Chicken broth is often used interchangeably, though there is a slight difference.
Good stock is a real treasure for cooks, used as a base for soups, stews, and sauces. Chicken stock is made by covering chicken bones, aromatic vegetables, and herbs in a pot with cold water to cover, and simmering.
The bones, with little to no meat on them, lend gelatin to the stock, giving it body. If the bones are simply simmered, it's a white stock; if the bones are browned first, it's a brown stock, which is more intensely flavored.
Though broth and stock are often used interchangeably, broth relies more on meat than bones for flavor and little body. Broth is ready to eat while stock typically needs some enhancement from additional ingredients or further cooking to turn it into something you'd want to eat. In a reduction sauce, stock may be the better option because it will produce a nice consistency without needing additional thickeners.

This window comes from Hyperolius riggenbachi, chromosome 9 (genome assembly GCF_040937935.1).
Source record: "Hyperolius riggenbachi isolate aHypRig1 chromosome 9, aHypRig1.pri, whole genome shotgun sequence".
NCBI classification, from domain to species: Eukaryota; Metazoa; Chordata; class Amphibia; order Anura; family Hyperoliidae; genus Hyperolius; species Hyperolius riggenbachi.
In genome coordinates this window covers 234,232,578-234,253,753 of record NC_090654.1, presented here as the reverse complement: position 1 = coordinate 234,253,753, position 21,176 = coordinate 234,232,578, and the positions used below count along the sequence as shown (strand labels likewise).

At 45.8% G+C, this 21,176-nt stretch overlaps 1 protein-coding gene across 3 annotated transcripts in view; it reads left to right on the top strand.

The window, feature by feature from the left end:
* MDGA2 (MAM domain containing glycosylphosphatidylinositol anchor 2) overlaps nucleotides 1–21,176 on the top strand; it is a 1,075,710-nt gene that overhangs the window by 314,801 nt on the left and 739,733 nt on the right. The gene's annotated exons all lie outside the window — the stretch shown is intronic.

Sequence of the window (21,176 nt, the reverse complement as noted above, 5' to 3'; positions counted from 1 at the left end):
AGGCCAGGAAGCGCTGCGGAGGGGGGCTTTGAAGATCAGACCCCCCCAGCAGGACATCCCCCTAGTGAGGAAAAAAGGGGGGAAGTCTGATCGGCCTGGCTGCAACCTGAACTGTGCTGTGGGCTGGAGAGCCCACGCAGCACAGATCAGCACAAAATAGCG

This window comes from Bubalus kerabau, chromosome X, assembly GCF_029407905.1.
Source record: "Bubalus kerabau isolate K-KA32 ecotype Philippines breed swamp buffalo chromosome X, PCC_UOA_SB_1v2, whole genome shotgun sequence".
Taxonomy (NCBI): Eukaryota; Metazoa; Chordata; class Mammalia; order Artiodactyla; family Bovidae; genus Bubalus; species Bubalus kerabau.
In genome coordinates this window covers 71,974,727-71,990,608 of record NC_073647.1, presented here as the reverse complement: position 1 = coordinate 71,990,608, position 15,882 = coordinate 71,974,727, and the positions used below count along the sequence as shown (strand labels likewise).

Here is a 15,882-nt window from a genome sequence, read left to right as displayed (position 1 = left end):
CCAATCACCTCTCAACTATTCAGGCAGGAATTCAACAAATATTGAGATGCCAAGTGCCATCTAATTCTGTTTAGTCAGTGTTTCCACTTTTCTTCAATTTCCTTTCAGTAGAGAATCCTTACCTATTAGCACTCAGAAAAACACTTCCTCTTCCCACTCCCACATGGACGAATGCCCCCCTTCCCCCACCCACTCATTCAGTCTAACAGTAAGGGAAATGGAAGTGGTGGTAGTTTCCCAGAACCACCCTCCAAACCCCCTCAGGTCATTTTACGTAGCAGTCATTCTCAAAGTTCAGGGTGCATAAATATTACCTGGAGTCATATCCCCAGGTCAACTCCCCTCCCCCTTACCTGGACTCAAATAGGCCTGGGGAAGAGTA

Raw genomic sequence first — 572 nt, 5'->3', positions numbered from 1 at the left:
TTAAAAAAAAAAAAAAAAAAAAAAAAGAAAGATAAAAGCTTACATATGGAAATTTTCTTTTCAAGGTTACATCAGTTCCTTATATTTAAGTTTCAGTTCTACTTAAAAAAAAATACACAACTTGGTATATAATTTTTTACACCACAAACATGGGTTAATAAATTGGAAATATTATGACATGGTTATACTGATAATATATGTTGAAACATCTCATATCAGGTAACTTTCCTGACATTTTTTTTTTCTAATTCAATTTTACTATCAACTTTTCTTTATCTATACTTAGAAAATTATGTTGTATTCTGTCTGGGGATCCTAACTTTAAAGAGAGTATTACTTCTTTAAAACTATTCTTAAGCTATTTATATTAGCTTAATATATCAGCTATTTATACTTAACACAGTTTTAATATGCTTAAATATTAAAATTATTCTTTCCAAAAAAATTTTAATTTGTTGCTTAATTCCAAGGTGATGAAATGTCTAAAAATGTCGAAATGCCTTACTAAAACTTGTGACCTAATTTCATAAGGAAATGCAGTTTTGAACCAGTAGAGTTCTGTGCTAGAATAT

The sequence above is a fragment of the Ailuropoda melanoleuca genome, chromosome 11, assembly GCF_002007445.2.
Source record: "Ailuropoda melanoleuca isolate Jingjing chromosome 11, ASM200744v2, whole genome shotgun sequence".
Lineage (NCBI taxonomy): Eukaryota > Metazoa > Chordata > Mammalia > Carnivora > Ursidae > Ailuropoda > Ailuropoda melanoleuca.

You can substitute chicken broth (though when reduced it won't have as much body).
You may find chicken stock at some specialty markets, but most supermarkets carry only chicken broth, which makes a find substitute in most cases. Choose a low-salt version, especially if you will be reducing.
If there is a layer of fat on the stock, remove most of it before using.
Stock will keep refrigerated for a few days. Freeze for longer storage.